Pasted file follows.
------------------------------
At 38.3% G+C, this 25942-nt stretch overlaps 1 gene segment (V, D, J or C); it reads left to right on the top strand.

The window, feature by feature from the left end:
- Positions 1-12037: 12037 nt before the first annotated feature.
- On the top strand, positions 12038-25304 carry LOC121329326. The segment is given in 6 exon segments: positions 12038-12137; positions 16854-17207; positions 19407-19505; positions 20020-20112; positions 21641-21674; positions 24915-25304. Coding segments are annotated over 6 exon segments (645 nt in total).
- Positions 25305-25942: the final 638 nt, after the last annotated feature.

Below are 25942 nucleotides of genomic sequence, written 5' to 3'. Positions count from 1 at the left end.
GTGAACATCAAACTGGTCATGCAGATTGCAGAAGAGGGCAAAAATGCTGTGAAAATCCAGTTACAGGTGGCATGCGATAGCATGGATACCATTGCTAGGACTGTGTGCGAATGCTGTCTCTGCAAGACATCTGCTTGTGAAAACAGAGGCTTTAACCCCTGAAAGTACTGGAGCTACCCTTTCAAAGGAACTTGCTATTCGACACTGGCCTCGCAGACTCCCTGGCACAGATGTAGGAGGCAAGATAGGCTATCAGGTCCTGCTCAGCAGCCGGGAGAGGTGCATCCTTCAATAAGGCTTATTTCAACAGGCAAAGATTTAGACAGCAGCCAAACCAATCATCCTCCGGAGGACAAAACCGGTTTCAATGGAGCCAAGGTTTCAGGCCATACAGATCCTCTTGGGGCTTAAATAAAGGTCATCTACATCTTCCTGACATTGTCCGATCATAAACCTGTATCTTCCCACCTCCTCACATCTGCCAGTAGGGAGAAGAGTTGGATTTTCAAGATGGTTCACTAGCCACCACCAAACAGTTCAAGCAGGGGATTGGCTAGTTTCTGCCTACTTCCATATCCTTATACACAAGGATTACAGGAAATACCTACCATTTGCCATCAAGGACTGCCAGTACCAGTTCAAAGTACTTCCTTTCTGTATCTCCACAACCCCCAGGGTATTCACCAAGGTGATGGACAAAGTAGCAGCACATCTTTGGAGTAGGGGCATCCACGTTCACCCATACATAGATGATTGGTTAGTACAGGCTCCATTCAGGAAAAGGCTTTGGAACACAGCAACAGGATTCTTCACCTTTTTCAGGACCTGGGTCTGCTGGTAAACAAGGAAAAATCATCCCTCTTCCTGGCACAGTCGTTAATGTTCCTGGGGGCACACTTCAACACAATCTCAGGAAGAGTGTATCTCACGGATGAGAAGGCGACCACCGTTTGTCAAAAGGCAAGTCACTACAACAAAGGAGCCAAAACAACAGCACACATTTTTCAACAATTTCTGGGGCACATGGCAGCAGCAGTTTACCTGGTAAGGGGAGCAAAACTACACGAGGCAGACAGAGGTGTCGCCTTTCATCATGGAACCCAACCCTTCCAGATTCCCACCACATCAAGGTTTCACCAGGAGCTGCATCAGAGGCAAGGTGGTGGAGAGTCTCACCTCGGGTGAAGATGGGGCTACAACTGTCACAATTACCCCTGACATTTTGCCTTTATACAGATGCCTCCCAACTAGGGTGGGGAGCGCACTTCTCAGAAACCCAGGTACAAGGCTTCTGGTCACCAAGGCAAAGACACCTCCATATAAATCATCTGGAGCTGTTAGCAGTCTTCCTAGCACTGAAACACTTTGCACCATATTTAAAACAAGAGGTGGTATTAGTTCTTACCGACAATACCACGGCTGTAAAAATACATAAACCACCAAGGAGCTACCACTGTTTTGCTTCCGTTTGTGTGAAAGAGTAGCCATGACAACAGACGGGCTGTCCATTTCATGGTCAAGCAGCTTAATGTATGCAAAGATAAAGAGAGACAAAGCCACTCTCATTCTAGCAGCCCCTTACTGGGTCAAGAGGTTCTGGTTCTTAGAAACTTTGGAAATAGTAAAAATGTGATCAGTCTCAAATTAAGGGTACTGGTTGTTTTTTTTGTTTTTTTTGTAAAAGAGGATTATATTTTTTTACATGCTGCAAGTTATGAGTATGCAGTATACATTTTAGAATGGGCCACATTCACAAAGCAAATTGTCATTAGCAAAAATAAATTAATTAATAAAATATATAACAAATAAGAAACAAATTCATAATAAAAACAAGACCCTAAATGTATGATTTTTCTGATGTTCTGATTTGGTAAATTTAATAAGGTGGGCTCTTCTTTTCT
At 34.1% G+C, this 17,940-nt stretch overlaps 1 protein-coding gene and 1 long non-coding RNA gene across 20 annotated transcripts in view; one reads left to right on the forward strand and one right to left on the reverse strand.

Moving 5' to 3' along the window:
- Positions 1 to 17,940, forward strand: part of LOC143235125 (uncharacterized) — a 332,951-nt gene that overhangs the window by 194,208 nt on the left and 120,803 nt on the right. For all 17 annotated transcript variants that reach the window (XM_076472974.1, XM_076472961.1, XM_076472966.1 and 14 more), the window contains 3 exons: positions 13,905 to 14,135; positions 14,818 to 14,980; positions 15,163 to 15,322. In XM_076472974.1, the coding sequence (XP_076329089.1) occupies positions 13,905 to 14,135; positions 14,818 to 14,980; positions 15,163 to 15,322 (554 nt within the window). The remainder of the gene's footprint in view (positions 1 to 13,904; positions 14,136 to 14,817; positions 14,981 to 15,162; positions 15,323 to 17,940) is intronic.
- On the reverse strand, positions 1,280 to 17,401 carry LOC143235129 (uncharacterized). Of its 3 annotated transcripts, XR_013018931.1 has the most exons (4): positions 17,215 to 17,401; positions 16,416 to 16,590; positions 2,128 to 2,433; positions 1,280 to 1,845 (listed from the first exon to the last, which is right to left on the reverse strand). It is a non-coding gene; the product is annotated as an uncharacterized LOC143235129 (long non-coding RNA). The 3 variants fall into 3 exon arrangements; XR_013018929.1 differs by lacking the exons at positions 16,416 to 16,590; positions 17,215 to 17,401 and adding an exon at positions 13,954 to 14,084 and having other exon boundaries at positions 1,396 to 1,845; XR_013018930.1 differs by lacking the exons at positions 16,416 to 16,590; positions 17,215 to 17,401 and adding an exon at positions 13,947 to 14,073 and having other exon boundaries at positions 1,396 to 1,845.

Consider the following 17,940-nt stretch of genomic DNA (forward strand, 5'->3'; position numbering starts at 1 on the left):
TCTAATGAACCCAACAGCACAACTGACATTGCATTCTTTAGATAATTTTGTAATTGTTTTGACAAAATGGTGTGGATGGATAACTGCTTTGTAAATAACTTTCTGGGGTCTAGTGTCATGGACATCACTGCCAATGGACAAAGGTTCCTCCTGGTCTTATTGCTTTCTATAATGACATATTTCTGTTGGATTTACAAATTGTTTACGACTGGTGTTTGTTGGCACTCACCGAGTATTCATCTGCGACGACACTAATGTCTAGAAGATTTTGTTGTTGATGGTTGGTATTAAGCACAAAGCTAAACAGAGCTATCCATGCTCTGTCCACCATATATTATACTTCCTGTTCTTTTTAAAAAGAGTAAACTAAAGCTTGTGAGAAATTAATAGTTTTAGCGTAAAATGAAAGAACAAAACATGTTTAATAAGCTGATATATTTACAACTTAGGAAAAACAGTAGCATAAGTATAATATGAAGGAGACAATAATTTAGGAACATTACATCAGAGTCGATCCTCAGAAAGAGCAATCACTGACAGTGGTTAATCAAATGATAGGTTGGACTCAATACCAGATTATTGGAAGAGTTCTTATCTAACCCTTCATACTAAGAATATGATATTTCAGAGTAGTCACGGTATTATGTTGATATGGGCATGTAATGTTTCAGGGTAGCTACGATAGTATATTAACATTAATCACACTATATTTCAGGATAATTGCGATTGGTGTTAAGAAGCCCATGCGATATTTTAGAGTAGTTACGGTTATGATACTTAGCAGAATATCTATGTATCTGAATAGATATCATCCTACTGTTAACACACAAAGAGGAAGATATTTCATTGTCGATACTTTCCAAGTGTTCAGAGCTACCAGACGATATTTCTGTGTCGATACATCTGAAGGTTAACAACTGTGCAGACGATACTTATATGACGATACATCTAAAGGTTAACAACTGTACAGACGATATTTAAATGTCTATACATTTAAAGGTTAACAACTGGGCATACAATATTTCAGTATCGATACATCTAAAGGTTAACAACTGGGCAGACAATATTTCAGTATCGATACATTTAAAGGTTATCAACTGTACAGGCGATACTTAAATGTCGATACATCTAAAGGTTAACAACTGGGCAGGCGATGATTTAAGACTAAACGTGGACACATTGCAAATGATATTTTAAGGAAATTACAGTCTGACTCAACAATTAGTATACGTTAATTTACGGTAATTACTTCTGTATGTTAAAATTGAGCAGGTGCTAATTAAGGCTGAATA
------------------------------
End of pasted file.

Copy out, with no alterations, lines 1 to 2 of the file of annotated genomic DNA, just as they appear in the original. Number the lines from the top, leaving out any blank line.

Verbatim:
At 38.3% G+C, this 25942-nt stretch overlaps 1 gene segment (V, D, J or C); it reads left to right on the top strand.

The window, feature by feature from the left end: